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Season 3 of ‘Inside Amy Schumer’ claws the eyes out of the male gaze

The latest season of the Comedy Central show turns a corner.


Audra Schroeder


Posted on Apr 21, 2015   Updated on May 29, 2021, 12:43 am CDT

In episode 1 of the new season of Inside Amy Schumer, the show’s star comes across Tina Fey, Julia Louis-Dreyfus, and Patricia Arquette on a hike. They’ve gathered to celebrate Dreyfus’s “last fuckable day,” when the media deems actresses unfuckable and they can finally stop trying to be desirable. They have a funeral for Dreyfus’s looming unfuckability, and Schumer stands in terrified awe of what’s to come for her. The sketch is so funny, you almost forget Schumer’s critiquing a very real, persistent issue. This is the magic of Inside Amy Schumer.

Season 3 of Schumer’s Comedy Central show—which just won a Peabody and got picked up for a fourth season—comes at a time of ubiquity for the comedian. She’s starred in a webseries, hosted the MTV Movie Awards, and is about to release Trainwreck, a movie she wrote and stars in. Schumer’s humor doesn’t resonate with everyone, but with Inside Amy Schumer, she’s managed to elbow out a space where women can do and say whatever they want, and in turn address issues in a way you don’t often see on TV.

Season 2 saw Schumer push boundaries more, tackling body-shaming, slut-shaming, the gender politics of The Newsroom, and awful dating apps (c’mon, you know a M’Lady). In one episode, she explores the plague of rape in the military using the medium of a video game—and manages to make it both funny and infuriating. (Keep in mind this show follows Tosh.0.)

In the new season, Schumer takes aim at sexual assault with a jaw-dropping sketch about a small-town high school football team and magnifies the issue of women’s access to birth control with an ad that shows Schumer asking every man in her life if birth control is “right” for her. She addresses the wage gap by embodying the girl who’s always “cool with it.” She attempts to demystify our cultural obsession with ass while suggesting women own theirs.

There’s a reason Schumer resonates with many women (and men): She drinks, gets high, gets depressed, is freely sexual, talks about body issues, and dissects how women interact with one another. She’s of course dealt with her share of men who don’t think she’s hot enough to be on TV or in films, both online and on her show. In having control of the gaze, she dismantles masculinity on her terms. In episode 3 of the new season, she rips up the fabric of this idea.

The entire episode is devoted to spoofing 12 Angry Men, repurposed as 12 Angry Men Inside Amy Schumer. The men (Jeff Goldblum, John Hawkes, and Paul Giamatti are among the 12) sit around in a stuffy room, debating whether Schumer is hot enough to be on TV, which is another play on season 2’s “focus group” sketch. It unfolds like a parody of the classic movie, but the actual conversation still takes place in boardrooms and comment sections. During a recent interview at the Tribeca Film Festival, Schumer said they approached Comedy Central with some trepidation about the sketch, but the network ultimately put its trust in her team: “We always come so ready to fight,” she said, “and they’re like, ‘Yeah, you can say pussy. Who cares?’”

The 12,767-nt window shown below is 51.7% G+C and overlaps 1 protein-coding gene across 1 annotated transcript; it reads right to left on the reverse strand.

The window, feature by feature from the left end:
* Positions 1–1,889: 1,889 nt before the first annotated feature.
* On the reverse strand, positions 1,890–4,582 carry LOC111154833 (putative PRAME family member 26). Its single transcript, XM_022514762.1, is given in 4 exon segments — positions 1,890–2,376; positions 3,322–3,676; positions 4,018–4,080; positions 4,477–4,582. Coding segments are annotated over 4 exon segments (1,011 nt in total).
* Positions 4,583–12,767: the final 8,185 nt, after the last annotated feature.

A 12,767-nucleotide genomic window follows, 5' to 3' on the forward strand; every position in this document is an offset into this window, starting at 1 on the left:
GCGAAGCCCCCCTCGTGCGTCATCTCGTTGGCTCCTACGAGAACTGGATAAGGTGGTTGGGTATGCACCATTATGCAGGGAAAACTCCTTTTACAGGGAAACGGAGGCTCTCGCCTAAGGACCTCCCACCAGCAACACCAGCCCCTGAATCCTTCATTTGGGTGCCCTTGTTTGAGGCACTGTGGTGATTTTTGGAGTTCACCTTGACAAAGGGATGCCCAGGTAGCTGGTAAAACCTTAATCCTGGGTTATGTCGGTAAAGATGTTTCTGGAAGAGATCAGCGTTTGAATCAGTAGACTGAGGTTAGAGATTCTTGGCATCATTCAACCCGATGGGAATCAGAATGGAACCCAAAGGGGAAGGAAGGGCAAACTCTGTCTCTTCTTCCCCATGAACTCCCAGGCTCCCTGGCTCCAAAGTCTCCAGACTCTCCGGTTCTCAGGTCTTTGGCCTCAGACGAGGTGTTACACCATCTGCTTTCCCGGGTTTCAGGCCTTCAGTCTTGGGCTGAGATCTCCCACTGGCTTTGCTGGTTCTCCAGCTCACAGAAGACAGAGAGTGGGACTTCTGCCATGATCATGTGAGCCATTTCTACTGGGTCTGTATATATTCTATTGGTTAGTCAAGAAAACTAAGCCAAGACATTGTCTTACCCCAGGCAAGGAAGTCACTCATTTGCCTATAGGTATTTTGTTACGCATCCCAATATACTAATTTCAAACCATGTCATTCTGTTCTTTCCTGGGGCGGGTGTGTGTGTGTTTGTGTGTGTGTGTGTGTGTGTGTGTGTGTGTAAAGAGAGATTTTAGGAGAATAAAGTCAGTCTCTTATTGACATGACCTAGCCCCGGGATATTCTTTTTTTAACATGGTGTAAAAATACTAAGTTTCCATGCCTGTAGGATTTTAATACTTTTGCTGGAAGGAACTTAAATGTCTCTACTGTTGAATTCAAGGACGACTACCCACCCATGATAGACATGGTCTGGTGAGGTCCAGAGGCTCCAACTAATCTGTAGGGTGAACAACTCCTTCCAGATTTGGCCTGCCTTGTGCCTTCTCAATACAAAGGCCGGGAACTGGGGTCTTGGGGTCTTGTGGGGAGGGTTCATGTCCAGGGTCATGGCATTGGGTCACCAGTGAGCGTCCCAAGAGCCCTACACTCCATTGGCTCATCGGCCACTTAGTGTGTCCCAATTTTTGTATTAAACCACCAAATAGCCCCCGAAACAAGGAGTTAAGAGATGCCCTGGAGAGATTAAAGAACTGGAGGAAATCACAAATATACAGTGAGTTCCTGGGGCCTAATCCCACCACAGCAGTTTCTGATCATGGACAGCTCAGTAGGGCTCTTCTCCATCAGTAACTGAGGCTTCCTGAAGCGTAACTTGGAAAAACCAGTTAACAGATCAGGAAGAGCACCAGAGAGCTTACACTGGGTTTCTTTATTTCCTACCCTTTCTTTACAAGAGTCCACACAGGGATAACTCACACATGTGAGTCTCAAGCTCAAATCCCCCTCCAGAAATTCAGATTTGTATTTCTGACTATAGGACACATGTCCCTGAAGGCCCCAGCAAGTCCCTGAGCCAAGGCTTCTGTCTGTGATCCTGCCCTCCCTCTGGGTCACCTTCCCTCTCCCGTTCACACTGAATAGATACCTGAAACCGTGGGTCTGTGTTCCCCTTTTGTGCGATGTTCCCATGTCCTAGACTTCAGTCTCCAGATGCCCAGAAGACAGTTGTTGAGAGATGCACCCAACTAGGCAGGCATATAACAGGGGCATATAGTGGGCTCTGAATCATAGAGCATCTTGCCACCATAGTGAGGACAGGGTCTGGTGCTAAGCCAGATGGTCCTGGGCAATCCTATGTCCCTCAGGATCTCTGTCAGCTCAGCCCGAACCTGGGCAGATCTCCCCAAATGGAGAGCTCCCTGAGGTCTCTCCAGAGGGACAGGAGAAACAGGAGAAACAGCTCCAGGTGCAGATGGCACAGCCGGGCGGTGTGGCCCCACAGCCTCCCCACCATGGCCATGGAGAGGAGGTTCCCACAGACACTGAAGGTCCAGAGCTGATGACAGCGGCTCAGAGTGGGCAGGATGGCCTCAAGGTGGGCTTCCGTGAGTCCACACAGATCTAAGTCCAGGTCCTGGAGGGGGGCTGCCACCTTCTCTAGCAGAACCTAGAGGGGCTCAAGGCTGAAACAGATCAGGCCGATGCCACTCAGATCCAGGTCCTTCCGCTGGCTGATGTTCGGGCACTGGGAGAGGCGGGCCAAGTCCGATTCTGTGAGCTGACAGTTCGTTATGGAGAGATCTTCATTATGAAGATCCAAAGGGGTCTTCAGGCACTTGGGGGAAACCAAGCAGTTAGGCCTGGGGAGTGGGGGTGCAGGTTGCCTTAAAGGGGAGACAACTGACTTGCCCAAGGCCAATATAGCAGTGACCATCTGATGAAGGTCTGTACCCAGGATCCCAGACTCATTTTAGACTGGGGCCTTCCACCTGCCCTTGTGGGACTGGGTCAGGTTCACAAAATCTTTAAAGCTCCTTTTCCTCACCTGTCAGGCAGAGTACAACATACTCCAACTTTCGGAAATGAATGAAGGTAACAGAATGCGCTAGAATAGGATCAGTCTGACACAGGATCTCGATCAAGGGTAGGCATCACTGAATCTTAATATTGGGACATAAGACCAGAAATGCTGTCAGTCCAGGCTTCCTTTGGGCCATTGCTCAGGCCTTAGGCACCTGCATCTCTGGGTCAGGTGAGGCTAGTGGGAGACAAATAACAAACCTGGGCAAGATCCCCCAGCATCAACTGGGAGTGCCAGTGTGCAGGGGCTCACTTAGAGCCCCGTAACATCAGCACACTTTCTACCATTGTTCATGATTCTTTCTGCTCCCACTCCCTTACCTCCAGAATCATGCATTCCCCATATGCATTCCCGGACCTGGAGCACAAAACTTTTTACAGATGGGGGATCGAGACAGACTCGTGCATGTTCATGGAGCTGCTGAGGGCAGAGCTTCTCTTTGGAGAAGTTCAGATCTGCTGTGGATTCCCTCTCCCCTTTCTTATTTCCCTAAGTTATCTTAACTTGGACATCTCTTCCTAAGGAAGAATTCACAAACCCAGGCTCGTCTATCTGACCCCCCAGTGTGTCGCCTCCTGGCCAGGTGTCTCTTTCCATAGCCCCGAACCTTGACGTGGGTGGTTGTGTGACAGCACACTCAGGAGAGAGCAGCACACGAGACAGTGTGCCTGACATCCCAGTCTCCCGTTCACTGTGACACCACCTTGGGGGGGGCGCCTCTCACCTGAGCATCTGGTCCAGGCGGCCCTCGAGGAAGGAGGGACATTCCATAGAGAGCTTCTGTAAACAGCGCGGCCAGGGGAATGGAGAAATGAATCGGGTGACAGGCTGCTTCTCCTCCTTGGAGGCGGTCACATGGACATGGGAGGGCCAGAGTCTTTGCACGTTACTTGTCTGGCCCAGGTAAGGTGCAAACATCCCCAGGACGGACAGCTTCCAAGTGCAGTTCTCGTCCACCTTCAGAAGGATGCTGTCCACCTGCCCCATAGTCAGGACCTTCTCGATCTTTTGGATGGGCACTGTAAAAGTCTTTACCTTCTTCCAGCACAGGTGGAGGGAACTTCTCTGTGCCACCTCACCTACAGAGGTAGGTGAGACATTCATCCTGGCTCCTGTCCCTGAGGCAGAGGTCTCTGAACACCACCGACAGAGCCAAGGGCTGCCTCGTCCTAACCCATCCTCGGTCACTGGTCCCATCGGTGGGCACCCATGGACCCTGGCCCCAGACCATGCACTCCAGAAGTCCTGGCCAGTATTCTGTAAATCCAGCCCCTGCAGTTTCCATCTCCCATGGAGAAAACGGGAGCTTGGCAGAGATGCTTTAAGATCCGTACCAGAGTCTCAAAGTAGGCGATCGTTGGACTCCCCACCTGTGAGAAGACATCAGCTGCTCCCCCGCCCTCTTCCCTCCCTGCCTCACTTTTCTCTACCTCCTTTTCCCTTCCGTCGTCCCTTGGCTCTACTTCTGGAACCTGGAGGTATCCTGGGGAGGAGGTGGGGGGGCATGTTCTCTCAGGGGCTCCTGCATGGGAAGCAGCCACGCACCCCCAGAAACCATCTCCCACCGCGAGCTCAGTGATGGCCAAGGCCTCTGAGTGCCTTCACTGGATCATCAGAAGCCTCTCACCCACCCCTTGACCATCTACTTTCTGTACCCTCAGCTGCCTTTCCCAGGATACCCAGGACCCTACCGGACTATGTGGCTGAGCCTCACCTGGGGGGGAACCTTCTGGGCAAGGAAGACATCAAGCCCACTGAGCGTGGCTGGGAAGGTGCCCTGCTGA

Last month at South by Southwest, Schumer stood in a spotlight on stage at the Paramount Theatre after Trainwreck debuted to a packed house. Next to her, director Judd Apatow explained that this movie came to be because he heard Schumer on Howard Stern and thought she needed a platform to tell her story. In Trainwreck, Schumer plays Amy, a writer at a Maxim-esque magazine called S’nuff, who’s freefalling through single life until she meets a guy who makes her want to change (Bill Hader). Sure, that plot is well-tread, but it’s Inside Amy Schumer writ large: the vices, the sex, the body issues. She also explores a complicated relationship with her sister (played by Brie Larson) and ailing dad (Colin Quinn).

After the SXSW debut of Trainwreck, Schumer performed standup to roughly 300 people at Austin, Texas, comedy club Esther’s Follies. She talked about how Trainwreck came to be and how she didn’t think they’d want someone like her to actually star in it: She wasn’t model-thin or attractive enough. (Schumer described her look as a kid as a “jack-o’-lantern with tits” who didn’t lose her teeth until fifth grade but had her period.)

She explained she thought she’d just be behind the scenes with a “messy bun,” but they wanted Schumer to be the star. She just had to stop eating and get a trainer.

“But then I was like, ‘Maybe I don’t need to do anything,’” she said. “They asked me to star in a movie. Am I maybe gorgeous?… But then my stunt double was a guy.”

The great Tilda Swinton, who plays Schumer’s boss in Trainwreck, wrote a poem about her in the new Time 100 issue, explaining, “She’s the one who misses nothing: who buys no bullsh-t, fitted with a radar as keen as a rabbiting spaniel.” There’s been talk about how Inside Amy Schumer is sneakily or subtly feminist. Perhaps that was necessary for it to evolve into what it is in season 3, but now there’s nothing subtle about it. 

Inside Amy Schumer debuts tonight on Comedy Central, 9:30pm CT.

Photo via Ali Goldstein/Comedy Central 

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*First Published: Apr 21, 2015, 2:37 pm CDT